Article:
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Nova Scotia justice minister dismisses RCMP assertion of chronic underfunding

Click to play video: 'Nova Scotia shooting inquiry: Brenda Lucki vows to ‘change’ RCMP’s future following response to attack'
Nova Scotia shooting inquiry: Brenda Lucki vows to ‘change’ RCMP’s future following response to attack
While testifying at the Nova Scotia Mass Casualty Commission on Wednesday, RCMP Commissioner Brenda Lucki promised changes within the RCMP after intense scrutiny over its response to the largest mass shooting in Canadian history. “I can’t undo the past, but I surely can change the future,” Lucki said to Josh Bryson, one of the lawyers representing families of the victims. “You have my commitment.” – Aug 24, 2022

Nova Scotia’s justice minister is contradicting testimony by senior Mounties at the inquiry into the 2020 mass shooting that his province chronically underfunds the RCMP for policing services.

Brad John told reporters today that the problems within the RCMP that are surfacing in testimony at the inquiry represent an “internal issue” in the force and do not involve the province.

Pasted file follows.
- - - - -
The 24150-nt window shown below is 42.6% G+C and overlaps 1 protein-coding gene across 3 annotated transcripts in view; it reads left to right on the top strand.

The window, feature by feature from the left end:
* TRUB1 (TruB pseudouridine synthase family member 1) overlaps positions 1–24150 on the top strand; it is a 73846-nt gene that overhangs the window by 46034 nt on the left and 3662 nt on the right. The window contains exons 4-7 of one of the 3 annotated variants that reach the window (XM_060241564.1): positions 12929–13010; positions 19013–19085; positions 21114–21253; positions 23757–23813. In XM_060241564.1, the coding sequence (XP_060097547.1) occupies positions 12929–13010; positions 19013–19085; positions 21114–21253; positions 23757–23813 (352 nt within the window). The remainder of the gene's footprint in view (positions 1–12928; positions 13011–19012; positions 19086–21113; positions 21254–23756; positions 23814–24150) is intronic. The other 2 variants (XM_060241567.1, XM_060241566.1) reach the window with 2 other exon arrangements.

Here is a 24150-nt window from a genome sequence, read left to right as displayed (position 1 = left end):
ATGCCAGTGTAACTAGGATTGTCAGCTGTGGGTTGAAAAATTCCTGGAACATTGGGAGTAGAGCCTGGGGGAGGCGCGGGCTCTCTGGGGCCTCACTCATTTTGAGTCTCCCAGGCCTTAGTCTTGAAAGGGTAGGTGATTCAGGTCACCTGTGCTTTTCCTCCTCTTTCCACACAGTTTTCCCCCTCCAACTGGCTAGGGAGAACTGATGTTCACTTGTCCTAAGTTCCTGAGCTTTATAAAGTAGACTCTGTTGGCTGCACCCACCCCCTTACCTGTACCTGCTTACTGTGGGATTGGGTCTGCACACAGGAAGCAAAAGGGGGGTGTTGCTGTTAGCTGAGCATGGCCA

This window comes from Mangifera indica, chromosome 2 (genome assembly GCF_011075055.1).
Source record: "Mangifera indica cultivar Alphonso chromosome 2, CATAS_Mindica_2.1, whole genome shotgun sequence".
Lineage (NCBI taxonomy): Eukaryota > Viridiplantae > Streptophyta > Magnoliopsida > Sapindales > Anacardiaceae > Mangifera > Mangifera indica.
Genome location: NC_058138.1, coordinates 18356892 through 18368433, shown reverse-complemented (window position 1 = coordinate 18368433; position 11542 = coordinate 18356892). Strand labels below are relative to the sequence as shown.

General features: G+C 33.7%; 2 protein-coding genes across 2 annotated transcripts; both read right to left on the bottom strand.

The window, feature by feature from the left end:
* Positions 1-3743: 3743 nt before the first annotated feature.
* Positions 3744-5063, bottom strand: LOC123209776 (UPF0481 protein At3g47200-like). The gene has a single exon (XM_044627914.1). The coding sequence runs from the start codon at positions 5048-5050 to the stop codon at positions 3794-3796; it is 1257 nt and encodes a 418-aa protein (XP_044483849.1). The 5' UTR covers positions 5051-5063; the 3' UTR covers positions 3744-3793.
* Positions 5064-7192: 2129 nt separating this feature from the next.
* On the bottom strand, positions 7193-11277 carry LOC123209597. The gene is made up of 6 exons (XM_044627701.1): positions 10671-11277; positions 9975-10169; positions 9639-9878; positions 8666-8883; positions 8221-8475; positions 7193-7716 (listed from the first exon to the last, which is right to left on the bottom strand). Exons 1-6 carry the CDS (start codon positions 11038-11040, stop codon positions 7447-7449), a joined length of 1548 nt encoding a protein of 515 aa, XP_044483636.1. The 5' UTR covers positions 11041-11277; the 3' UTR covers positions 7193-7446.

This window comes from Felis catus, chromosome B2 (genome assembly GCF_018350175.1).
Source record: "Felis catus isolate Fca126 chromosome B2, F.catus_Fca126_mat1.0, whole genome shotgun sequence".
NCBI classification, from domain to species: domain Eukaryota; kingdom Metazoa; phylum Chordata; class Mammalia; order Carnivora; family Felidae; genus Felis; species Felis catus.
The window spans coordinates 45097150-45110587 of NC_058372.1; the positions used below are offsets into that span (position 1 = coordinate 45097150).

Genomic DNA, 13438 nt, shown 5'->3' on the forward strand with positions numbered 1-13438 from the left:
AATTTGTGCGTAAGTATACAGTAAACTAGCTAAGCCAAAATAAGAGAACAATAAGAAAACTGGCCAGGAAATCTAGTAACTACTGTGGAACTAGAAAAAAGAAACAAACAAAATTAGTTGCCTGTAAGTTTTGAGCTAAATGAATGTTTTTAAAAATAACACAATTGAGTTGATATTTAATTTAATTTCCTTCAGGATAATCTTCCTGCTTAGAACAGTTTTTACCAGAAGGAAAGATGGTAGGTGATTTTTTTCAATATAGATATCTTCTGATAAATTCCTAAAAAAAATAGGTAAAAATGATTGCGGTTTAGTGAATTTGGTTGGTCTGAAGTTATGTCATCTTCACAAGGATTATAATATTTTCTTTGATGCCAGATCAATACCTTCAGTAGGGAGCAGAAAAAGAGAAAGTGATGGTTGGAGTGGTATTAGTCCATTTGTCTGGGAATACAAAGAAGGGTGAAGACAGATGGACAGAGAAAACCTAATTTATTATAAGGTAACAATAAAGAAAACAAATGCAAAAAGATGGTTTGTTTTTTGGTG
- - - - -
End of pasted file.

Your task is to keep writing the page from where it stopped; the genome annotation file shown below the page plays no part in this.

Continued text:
Read more: Brenda Lucki vows ‘change’ after RCMP N.S. shooting response: ‘You have my commitment’ 

Johns says that any time the RCMP has come forward with concerns around resourcing, the province has “stepped up.”

This week, retired commander of the Nova Scotia RCMP Lee Bergerman and Commissioner Brenda Lucki told the inquiry that the force will require more resources because the costs of policing continue to rise.

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Read more: Nova Scotia RCMP ‘dysfunctions,’ labour shortages predated 2020 mass shootings

During her testimony, Bergerman noted that the force has long complained of not having enough staff or equipment to adequately police Nova Scotia.

She said there needs to be a conversation with the provincial government and the public about expectations for policing.

This report by The Canadian Press was first published Aug. 24, 2022.

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